Item 10 would renumber subsection 102.1(17) as subsection 102.1(16) and item 12 would provide that the Minister would only be required to consider one de-listing application per year. Item 13 would then insert proposed subsection 102.1(17) to require the AFP Minister to consider the relevant grounds as soon as practicable after receiving the de‑listing application.
Part 4 amends the Criminal Code to permit the PJCIS to review an instrument relating to the listing of a terrorist organisation at any time, and report review findings to the AFP Minister as well as each House of Parliament.
At present subsection 102.1A(2) provides that the PJCIS may review a disallowable instrument relating to the listing of a terrorist organisation, and report the Committee’s comments and recommendations to each House of the Parliament before the end of the applicable disallowance period for that House.
Item 18 would repeal paragraphs 102.1A(2)(a) and (b) and insert proposed paragraphs 102.1A (2)(a) and (b) to remove the references to a disallowable instrument and the disallowance period and allow the PJCIS to review the instrument at any time. Proposed paragraph 102.1A(2)(b) would also permit the Committee to report its comments and recommendations to each House of the Parliament or to the AFP Minister.
The remaining items in Part 4 make changes that are consequential to the changes of item 18.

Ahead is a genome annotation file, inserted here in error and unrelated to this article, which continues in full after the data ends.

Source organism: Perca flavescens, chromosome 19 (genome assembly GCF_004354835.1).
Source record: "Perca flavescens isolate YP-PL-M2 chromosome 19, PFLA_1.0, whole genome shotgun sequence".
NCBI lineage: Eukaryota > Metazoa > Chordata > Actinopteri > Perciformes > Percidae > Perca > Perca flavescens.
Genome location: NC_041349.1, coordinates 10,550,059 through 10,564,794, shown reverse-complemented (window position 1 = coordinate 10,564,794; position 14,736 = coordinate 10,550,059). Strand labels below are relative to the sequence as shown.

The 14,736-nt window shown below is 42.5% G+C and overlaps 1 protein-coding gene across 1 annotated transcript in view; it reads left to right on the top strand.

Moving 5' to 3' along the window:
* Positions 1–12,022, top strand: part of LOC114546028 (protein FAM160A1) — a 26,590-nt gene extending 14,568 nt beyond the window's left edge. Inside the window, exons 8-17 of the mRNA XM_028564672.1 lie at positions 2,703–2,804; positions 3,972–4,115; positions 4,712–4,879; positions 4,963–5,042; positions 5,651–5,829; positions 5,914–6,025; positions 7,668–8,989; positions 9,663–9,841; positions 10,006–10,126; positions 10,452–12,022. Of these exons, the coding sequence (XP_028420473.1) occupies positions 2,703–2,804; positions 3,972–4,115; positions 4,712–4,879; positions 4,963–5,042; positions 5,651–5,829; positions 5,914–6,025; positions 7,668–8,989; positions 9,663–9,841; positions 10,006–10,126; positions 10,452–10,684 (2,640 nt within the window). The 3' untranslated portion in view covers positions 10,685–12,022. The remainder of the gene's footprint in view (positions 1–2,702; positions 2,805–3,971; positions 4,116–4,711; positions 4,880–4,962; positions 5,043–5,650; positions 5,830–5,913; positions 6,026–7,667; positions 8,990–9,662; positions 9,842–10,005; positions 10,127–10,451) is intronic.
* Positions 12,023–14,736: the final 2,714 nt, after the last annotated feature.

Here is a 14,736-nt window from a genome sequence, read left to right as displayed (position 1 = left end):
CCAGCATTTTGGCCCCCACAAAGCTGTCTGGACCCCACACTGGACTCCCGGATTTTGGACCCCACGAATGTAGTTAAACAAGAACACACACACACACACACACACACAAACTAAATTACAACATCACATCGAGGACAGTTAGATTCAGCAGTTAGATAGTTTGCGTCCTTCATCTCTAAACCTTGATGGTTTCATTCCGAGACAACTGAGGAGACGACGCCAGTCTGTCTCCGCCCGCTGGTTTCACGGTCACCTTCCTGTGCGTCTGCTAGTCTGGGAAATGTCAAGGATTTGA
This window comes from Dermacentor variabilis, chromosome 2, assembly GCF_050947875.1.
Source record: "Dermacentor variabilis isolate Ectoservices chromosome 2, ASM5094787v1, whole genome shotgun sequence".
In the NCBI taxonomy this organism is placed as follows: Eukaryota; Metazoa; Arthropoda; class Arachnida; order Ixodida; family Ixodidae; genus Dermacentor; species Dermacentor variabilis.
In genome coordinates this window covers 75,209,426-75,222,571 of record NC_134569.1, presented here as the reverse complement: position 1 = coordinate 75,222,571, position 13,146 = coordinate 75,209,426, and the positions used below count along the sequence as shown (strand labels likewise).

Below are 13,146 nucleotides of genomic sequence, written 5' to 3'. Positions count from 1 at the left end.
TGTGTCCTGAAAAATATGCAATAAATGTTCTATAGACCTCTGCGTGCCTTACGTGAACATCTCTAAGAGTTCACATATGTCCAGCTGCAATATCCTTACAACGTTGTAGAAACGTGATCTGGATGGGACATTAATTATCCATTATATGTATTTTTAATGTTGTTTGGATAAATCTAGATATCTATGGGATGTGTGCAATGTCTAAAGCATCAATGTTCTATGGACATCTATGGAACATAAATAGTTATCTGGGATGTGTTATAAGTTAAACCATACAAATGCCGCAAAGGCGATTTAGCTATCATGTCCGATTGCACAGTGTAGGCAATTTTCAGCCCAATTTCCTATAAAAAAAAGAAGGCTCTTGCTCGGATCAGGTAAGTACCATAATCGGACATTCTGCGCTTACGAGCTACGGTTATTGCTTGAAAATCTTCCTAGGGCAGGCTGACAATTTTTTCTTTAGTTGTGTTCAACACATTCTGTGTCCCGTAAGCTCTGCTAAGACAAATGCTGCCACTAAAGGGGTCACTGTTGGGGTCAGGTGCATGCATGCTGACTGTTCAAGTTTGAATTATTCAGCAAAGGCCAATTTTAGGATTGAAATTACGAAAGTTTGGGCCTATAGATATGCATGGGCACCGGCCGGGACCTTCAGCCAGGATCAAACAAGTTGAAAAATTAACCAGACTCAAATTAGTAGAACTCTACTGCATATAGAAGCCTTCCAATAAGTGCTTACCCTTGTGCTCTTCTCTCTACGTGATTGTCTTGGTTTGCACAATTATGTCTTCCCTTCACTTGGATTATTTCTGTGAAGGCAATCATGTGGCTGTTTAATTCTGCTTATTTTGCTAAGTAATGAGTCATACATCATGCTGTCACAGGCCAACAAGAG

In a submission to the PJCIS Review of the Bill, the Joint Clerks of the Houses of Parliament submitted that it was unusual for a Committee to report directly to a Minister rather than through Parliament, noting that ‘(c)ommittees derive their powers and authorisations from the Parliament, including the authority to present reports.’
The Clerks stated that committees had previously reported to a Minister, although not without also reporting to Parliament or, if the committee reported to the Minister before Parliament the Committee was required to inform Parliament of this.
The Clerks stated that existing powers of the Committee permit it to refer findings the Minister noting:
the functions of the Committee prescribed by section 29 of the Intelligence Services Act 2001 include ‘to report the Committee’s comments and recommendations to each House of the Parliament, to the responsible Minister and to the Attorney-General’.
The Clerks’ submission concluded:
should the Committee consider that an arrangement in which it is able to report directly to a Minister is desirable, the Committee may wish to consider the merits of a requirement that the Parliament be notified when a report is presented to the Minister and that the report be presented to the Parliament as soon as practicable thereafter.
The LCA shared the concern that it was inappropriate for committees to bypass Parliament and report to a Minister, and further considered that the necessity of removing automatic sunsetting had not been established. The LCA recommended that Schedule 4 should be severed from the Bill and subject to further review by the PJCIS to ‘seek detailed information from security agencies establishing the necessity of these changes.’
Schedule 5 contains minor clarifying amendments to the people trafficking provisions of the Criminal Code.
Item 1 omits the phrase ‘for the purposes of paragraph 51(xix) of the Constitution’ from a reference to alien in paragraph 271.11(f) and item 3 replaces that reference by inserting the phrase as the definition of the term alien in the Dictionary of the Criminal Code.
Item 2 inserts the term ‘the public official’ into section 474.37 to clarify the application of existing defence provisions relating to the hosting of abhorrent violent material. This will not alter the operation of the relevant provisions.